Volume Control.

· February 3, 2021

A guide to the science of hearing (with lesser science than I’d like)


More pop, less science.

Volume control is a book about hearing, deafness, and effects of the noisy world on our ear. Very early on, it’s revealed that this book initially started as a New Yorker article, and it shows. Let’s just say, the science in this book wasn’t particularly hardcore. It’s one of those pop-sci books that you can instantly tell is written by a journalist. Its got an easy, conversational tone throughout, with lots of anecdotes, with author David Owen interviewing and delving into the lives of those of afflicted with hearing problems.

The book covers a broad spectrum of hearing-related topics. These included how hearing works, the history of ear research, deafness and its causes, noise and its effects, tinnitus, hearing aids, the stigma surrounds deafness and many more. At the beginning of the book, David attempts describing the functionality of the ear, and how we can hear. It’s a good attempt, but a few diagrams could have made the experience much more pleasant, and the presentation much more lucid. I was kind of amazed at the lack of any diagrams throughout the book; their addition would have been very very useful since some of the descriptions, though written beautifully, don’t give the nice visual that a diagram would have.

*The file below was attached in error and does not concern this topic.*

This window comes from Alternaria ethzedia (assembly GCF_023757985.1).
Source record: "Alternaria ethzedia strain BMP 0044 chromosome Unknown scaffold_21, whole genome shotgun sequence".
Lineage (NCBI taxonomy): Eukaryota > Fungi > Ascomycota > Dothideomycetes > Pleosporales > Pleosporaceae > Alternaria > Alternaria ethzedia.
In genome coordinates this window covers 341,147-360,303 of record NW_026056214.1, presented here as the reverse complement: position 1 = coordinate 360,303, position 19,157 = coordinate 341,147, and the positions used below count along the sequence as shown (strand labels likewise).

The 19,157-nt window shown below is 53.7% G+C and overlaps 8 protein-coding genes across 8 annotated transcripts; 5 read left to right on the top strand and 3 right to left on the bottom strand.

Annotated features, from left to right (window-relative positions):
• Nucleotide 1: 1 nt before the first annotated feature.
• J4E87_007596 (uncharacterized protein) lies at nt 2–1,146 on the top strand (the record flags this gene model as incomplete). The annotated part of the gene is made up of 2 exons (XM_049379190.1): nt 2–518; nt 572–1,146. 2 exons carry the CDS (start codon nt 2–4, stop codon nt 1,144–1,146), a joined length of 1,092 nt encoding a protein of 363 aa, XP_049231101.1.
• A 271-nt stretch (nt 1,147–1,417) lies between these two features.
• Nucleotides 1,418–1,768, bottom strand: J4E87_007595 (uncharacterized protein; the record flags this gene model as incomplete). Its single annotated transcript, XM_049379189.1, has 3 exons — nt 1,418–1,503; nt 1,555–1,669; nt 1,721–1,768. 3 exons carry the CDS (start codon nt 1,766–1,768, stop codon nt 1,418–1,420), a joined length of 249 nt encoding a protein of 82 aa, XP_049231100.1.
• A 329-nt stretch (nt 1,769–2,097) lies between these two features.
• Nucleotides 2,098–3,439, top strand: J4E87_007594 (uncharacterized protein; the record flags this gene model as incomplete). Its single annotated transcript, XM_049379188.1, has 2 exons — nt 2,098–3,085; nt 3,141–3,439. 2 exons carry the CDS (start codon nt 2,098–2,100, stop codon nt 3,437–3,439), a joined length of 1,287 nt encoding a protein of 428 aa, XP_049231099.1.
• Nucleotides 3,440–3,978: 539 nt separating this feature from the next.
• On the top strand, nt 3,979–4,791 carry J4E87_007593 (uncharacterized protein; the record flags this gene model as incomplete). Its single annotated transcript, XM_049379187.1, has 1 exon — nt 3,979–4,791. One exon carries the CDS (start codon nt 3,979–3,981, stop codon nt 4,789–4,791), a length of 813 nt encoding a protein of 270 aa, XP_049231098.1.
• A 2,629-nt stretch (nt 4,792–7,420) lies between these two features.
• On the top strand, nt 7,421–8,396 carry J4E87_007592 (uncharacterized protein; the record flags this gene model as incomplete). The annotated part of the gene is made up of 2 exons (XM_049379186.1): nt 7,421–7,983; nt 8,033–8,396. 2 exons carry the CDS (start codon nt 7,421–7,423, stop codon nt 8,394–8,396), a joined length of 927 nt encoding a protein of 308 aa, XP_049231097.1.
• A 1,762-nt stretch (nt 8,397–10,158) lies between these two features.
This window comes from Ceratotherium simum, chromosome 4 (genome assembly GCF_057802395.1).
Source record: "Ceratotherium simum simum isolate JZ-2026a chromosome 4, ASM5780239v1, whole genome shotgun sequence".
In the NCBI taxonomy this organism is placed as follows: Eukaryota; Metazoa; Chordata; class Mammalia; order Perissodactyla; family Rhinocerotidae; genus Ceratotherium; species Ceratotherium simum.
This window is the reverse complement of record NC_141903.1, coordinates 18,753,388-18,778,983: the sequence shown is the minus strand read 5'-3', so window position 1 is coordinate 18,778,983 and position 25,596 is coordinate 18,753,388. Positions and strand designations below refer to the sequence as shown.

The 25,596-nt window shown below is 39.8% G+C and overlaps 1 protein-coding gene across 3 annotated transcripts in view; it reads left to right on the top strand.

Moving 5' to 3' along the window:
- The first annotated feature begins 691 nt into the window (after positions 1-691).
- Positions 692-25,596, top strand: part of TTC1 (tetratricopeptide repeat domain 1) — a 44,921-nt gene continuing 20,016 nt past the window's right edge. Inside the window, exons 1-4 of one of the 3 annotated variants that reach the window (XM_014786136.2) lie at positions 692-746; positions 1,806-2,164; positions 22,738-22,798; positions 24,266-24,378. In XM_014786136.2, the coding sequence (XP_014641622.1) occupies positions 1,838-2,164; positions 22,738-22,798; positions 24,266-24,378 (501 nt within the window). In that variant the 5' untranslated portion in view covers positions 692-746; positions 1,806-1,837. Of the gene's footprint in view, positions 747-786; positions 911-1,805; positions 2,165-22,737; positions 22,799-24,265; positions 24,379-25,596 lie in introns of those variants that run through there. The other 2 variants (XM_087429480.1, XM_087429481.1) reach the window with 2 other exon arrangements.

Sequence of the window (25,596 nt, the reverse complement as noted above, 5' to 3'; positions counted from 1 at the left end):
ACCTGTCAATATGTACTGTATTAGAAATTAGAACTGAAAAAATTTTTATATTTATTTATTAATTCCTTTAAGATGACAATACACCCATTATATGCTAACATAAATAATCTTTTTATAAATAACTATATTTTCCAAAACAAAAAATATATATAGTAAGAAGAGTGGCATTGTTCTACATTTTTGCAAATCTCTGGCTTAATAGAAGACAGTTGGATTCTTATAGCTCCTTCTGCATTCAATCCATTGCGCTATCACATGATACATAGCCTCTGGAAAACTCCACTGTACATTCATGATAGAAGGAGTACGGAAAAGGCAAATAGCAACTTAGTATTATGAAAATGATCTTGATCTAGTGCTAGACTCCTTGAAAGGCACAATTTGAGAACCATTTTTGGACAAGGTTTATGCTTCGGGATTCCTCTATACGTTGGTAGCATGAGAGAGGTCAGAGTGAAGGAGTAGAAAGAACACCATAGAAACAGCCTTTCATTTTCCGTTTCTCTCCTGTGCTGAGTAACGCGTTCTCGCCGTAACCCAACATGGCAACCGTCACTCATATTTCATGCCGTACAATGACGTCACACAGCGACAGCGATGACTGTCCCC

As the book progresses, the science gets progressively scant, with the book becoming more about the lives of people with hearing issues than the scientific reasoning behind issues. There is fun trivia dispensed along with cute anecdotes, which made me feel like I was reading a neat article in a Sunday magazine, as opposed to a science book.

The chapters that I was most interested in, Tinnitus and ear care didn’t disappoint though. They delved into the history and the curiosity that is tinnitus. It was informative, and fun to read.

Deafness, begone.

While I was disappointed by how shallow the book felt from a scientific point of view, one can’t deny David’s knack for storytelling. The prose is breezy, the characters in the stories are endearing and the idiosyncrasies of the small town, the people and their histories jump off the pages. David Owen is a great non-fiction writer, and his writing and storytelling are the real stars of the book.

For that, I give this a light 6/10.

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